Breed Society Progress


Many beef cattle Breed Societies follow a sequential development. Initially new genes are imported via AI or as embryos with resulting animals marketed by entrepreneurs on the basis of their scarcity thus attracting high prices. For an emerging Breed Society there is often little incentive to accurately know the breeding value of animals since they can be successfully marketed in the absence of performance figures. With few exceptions, New Zealand beef cattle Breed Societies have progressed beyond this emerging phase.

Figure One shows a possible sequence of technology uptake for a New Zealand beef cattle Breed Society. The horizontal axis classifies Breed Societies from emerging through to mature in nature. The vertical axis shows the degree of technology sophistication ranging from importing new genes (low technology) through to use of advanced genetic technologies.

Figure One: A sequential increase in uptake of sophisticated technologies by Breed Societies.

Maturirty of Breed graph

It does not always follow that a mature breed uses only advanced technologies and emerging breeds use low technology options. Mature Breed Societies tend to have more performance recorded cattle, a stronger membership and can muster sufficient financial resources to invest more readily in higher technology More advanced technologies do not necessarily make a breed or Breed Society more successful, for example using advanced technologies such as genetic markers for meat taste or tenderness might be worthless if our beef markets do not demand improvement in these traits.

As a breed matures, less reliance is placed on importation of genes and more attention focused on within-breed improvement of cattle. Within-breed improvement relies on performance recording, that is, the on-farm recording of traits influencing farm profit such as female fertility, live weights calving ease, carcass and meat quality. Performance recording, when coupled with pedigree records form the basis for breed improvement. Pedigree and performance data are usually stored in a central computer database either maintained by the Breed Society or contracted to an outside bureau. One of the major benefits of performance recording is that it helps encourage objective assessment of cattle. Most beef cattle breeders maintain pedigree and performance records on their cattle. Such records are essential to undertake genetic evaluation.

Genetic evaluation is a form of higher level-processing that transforms performance and pedigree records into a series of EBVs. The aim of genetic evaluation is to provide an accurate estimate of the breeding value of an animal from the given performance and pedigree information. A class of statistical tools known as Best Linear Unbiased Prediction (BLUP) provide the best estimates available of an animals merit. The techniques to calculate EBVs differ little between service providers. Some genetic evaluations may however choose to report EBVs relative to a 1990 base rather than a 1998 base for example- essentially this means choosing a different zero year. North American genetic evaluations use a different accuracy scale to that adopted by Group Breedplan.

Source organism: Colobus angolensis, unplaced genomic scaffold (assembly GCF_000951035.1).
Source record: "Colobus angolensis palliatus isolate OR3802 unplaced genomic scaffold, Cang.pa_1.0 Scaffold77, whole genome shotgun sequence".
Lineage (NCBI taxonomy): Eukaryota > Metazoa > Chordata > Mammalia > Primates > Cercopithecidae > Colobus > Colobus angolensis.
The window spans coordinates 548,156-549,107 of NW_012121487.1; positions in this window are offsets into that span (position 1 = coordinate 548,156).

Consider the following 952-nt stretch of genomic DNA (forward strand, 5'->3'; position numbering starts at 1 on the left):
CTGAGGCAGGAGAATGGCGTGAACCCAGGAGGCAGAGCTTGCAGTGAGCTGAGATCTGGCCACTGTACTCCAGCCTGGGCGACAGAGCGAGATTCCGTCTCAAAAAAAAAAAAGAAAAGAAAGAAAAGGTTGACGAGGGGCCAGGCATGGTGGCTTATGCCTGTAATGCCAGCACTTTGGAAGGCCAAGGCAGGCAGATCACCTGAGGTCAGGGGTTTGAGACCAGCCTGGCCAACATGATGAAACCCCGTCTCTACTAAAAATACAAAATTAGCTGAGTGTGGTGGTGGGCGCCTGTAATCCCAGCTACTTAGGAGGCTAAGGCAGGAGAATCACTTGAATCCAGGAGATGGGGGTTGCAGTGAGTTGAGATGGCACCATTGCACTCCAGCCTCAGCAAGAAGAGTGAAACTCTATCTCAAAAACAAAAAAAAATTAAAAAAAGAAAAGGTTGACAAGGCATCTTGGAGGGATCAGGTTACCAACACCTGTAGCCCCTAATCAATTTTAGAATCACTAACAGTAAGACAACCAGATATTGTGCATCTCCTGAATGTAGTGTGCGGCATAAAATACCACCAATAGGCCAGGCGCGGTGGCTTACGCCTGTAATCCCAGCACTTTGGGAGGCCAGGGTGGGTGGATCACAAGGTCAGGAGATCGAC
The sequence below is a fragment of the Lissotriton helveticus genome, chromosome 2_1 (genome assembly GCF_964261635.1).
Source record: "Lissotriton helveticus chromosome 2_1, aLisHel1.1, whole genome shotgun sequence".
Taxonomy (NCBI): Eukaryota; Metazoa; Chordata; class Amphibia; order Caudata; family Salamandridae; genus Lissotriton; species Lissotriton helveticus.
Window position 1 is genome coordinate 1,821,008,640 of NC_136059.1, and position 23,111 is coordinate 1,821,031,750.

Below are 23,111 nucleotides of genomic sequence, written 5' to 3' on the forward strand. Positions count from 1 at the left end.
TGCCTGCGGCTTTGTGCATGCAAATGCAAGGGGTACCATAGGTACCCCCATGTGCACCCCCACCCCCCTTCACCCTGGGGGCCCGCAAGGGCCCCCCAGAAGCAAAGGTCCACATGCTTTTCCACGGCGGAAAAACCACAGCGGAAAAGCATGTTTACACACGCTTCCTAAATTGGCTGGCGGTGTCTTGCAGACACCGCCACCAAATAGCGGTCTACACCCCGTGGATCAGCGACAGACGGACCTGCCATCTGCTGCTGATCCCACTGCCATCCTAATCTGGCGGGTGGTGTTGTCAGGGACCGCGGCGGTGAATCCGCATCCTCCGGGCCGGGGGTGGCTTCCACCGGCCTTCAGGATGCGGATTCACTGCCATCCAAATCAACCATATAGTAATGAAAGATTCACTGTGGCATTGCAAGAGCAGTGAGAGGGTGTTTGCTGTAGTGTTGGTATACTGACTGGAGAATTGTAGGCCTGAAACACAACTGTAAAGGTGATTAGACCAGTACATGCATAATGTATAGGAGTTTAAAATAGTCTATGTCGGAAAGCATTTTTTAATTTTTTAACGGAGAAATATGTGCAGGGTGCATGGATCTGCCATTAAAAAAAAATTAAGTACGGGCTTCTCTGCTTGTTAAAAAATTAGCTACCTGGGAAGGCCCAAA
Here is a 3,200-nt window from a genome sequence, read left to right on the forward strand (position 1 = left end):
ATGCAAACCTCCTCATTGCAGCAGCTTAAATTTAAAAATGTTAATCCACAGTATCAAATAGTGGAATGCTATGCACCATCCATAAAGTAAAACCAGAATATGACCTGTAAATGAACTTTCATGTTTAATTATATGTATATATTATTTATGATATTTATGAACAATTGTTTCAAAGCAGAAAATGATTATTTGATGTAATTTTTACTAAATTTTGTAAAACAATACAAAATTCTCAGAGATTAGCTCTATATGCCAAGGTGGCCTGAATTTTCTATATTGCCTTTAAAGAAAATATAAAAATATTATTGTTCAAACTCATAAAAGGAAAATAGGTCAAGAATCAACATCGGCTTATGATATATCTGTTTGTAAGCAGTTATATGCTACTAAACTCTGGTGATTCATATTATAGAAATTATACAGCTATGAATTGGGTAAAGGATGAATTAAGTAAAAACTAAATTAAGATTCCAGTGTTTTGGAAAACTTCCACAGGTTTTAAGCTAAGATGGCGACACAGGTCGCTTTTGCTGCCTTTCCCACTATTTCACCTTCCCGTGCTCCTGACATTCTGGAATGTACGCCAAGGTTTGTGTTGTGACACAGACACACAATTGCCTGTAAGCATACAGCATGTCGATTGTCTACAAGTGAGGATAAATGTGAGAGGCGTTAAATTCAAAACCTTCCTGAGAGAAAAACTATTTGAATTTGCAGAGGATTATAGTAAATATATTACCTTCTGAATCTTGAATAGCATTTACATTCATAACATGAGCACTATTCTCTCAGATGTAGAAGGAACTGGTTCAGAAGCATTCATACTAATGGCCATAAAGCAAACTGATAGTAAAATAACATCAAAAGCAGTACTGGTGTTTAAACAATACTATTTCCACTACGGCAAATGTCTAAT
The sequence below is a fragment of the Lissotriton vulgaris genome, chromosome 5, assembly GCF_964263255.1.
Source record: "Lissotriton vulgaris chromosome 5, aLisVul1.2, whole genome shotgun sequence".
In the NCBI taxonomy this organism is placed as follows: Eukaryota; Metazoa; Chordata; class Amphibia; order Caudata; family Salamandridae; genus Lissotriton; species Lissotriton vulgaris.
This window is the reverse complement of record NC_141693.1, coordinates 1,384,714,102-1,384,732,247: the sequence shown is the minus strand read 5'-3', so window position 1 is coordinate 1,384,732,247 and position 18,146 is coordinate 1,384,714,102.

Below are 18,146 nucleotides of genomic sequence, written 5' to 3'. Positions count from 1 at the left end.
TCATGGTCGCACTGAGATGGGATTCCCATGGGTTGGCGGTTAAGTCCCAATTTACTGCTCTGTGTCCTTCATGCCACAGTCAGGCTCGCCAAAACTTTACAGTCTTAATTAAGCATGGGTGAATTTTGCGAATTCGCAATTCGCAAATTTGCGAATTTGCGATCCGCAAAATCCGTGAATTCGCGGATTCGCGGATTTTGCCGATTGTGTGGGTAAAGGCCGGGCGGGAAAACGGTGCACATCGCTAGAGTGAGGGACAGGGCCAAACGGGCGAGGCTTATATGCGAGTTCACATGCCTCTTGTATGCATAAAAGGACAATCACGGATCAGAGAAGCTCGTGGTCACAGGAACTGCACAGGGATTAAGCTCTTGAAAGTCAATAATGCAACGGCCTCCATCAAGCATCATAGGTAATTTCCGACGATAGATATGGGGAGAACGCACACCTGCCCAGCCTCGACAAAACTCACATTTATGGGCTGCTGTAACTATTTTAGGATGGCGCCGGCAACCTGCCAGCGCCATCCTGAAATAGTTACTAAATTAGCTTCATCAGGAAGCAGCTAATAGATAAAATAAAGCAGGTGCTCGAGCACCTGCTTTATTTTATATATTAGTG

Value-added genetic evaluation encompasses a range of technologies which help make EBVs more readily interpretable or make their use applicable to wider audiences. Internet-based technologies such as the World Wide Web enable efficient customisable searches of Breed Society databases enabling sires to be selected from the national herd which meet strict criteria. The New Zealand Charolais Society has EBVs for all recorded yearling and two year old sires available via the Internet. Merging breeding objectives technology with EBVs enables potential bull-buyers to more accurately relate EBVs to farm profit. Further value can be added to EBVs by providing an across-breed or between-country comparison of merit of animals. Judicious choice of EBVs can add value to selection decisions, for example an EBV for probability of producing a live calf is more valuable than an EBV for birth weight.

Advanced technologies include the use of Marker Assisted Selection (identifying and selecting for markers associated with genes of economic importance), cloning and gene transfer (introducing new genes into a livestock species or breed). Although most of these technologies are at present in the research phase, their inevitable commercial application has the potential to change the way we identify genetically superior cattle and disseminate their genes through a livestock industry. However, even these technologies rely on appropriate use of less advanced technologies, for example identifying genetic markers for traits such as meat tenderness or parasite tolerance relies on performance recording made at the point of harvest or on-farm. In-turn, marker information may be incorporated into EBVs and consequently relies on the establishment of a genetic evaluation system.

A Breed Society can progress in its level of technology use. At each stage of its evolution, clear decisions need to me made as to whether a particular technology meets the goals of the Society and its individual members. Use of these technologies should not be seen isolation of other factors such as maintaining a strong financial position, encouraging breeder membership and developing youth and research policies.

Paul Charteris
Meat Board funded Research Officer
Institute of Veterinary and Animal Biomedical Sciences
Massey University